The state Senate leadership recently voted to use the Taxpayer Protection Index inflation plus population growth to compose the state budget for the coming year.
It remains be be seen whether the state budget actually will be finalized with the index as the barometer, but it wouldn't be a bad idea.
The state of Pennsylvania is in its budgetary mess precisely because it has used just the opposite approach to putting together a budget. For most of the past decade, much of the state's budget leadership has determined what the spending "needs" are and then built a tax-based budget to subsidize those priorities.
The result was a 36-percent increase in state General Fund spending during the Rendell administration's eight years.
And the impact has been tough spending discipline during the first two years of the Corbett administration, with many human services allocations unfortunately sliced to difficult levels.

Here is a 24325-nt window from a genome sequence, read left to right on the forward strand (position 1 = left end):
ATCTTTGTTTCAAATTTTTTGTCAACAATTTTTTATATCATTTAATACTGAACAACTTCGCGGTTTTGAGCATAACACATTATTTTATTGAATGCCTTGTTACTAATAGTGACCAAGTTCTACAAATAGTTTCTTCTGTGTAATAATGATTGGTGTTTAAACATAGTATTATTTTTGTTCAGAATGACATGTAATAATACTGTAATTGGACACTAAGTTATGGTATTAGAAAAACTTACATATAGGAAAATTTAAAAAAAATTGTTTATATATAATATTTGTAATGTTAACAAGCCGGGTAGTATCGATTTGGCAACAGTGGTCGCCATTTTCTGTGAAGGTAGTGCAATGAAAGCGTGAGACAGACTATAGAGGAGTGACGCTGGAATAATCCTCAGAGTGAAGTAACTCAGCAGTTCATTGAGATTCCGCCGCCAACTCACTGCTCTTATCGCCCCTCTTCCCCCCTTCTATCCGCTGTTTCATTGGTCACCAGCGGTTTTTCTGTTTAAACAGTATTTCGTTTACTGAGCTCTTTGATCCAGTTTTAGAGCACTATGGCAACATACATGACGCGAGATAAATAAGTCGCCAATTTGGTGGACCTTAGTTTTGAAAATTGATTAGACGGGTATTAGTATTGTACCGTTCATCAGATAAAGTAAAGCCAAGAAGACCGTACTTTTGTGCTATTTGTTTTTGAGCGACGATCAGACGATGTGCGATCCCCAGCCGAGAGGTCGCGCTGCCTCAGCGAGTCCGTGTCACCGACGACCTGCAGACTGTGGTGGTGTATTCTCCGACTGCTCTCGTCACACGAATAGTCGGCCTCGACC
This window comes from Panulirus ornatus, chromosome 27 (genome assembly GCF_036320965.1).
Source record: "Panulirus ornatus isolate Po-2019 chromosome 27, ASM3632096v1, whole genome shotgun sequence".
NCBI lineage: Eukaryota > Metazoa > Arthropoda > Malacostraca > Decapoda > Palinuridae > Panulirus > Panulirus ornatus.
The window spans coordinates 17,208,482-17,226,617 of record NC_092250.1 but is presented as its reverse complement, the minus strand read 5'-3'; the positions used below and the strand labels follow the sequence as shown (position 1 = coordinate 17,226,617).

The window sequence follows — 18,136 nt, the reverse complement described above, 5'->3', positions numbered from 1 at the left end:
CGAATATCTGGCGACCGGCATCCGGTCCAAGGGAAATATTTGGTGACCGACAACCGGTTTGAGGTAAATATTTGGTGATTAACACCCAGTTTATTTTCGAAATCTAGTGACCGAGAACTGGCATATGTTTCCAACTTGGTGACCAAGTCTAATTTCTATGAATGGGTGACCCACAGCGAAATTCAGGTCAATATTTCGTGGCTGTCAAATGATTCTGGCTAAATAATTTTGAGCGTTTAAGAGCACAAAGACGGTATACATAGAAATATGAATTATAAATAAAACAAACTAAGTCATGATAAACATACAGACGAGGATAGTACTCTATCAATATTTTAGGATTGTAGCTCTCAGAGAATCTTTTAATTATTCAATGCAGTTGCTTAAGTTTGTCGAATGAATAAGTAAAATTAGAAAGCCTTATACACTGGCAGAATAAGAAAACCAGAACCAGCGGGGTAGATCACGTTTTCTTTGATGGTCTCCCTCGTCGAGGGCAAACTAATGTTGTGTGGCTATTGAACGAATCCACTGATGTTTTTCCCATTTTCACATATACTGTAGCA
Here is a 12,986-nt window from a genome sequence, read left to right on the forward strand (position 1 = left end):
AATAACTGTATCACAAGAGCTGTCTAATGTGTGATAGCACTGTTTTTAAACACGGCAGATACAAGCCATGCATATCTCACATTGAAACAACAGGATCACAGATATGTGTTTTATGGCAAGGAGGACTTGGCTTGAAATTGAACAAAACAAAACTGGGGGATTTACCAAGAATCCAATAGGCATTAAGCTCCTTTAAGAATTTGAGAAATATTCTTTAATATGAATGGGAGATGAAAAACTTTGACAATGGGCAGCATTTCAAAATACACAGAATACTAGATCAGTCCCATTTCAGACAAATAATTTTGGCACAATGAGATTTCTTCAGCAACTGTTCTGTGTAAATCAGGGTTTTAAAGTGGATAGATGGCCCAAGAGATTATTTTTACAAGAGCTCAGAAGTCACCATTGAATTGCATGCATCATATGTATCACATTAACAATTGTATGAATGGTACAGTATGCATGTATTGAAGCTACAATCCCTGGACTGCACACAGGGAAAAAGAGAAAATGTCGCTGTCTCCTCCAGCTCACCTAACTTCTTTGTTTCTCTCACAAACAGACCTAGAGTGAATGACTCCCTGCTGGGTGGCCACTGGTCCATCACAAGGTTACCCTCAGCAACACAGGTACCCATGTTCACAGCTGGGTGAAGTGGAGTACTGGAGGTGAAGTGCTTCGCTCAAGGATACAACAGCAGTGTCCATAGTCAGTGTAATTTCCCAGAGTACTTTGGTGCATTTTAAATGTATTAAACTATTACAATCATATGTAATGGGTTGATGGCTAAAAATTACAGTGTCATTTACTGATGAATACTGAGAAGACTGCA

Had the Taxpayer Protection Index been used to determine the size of the state budget from 2003-04 to 2010-11, a cumulative $31.5 billion would have been saved.
The result would have been a state pension system in better long-term conditions, human services agencies maintaining the funding allocations they deserve, public education subsidies not under siege and a state budget without the daunting debt it faces.
So tell us again why it's a bad idea to make the Taxpayer Protection Index a constitutional amendment?